If one wants to explain the political change and the relations between the rulers and the ruled in Turkey by a single parameter, that would certainly be the cycle of the elites. One of the primary and most important studies tracing this issue is Şerif Mardin’s theory of the center and periphery. Mardin argues that a particular period of Turkish politics is based on a mentality of patronage in which a center isolated from the society takes decisions and acts upon them from above for the people despite the will of the people. Although the people had the power to bring the political elite to the power through the elections within the confines of the center-periphery relationship, in fact they could not render these elite capable of enjoying this power in practice. The discrepancy between the people who are in power and those who are competent to rule in practice caused alienation and a feeling of not being represented among the people. Although the theory of center-periphery which also hightlights the struggle between the Eastern(ist)-Werstern(ist) in Turkish politics was practical in explaining the period during which it was articulated, it is today quite simplistic and anachronic vis-a-vis the contemporary political realities. In this context, the main argument of this study is that the elites of the center could not resist the intense and strong effect of diffusion coming from the periphery and that an elite cycle took place in the form of a “change of place” among the center and the perihery. Thus the contemporary elite structure evolved from a sharp, uniform and coherent dichotomy of elites to an “elite coalition” which is mainly comprised of the conservative, middle class origined, well-educated people of different economic, social and ideological backgrounds. The "New Elites" as an elite coalition is such a historical, sociological and political reality that it can be argued that before, the large number of people who used to bring the elites to power but could not render them able for ruling, brought the elites both to power as well as rendered them able for ruling.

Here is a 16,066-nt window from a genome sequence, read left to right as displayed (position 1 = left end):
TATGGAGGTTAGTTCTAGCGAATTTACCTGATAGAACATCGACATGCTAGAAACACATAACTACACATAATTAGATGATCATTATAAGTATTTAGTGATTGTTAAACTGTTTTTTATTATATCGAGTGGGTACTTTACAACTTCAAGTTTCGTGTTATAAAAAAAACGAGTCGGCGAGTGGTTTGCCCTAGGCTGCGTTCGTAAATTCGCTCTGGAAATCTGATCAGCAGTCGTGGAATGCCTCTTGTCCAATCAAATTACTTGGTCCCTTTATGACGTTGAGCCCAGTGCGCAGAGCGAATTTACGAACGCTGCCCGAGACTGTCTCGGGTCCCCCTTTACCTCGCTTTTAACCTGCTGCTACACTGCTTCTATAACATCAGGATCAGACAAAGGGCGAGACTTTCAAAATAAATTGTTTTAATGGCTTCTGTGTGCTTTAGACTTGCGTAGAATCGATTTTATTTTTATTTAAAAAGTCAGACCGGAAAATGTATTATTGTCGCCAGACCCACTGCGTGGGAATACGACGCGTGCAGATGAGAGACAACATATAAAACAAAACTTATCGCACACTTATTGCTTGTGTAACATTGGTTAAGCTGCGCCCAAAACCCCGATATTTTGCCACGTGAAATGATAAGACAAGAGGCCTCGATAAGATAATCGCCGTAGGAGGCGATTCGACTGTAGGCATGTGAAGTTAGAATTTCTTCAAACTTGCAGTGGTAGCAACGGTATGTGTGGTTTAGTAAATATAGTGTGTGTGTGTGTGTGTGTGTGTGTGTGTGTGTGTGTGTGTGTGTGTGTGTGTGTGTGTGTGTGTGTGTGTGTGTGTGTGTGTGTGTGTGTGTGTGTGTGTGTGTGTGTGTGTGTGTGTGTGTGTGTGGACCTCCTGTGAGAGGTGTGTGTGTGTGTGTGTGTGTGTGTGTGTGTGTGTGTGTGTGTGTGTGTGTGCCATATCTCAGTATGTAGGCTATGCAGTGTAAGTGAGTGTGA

Political Change, Political Elites, The Theory of Center-Periphery, Elite Coalition, The New Elites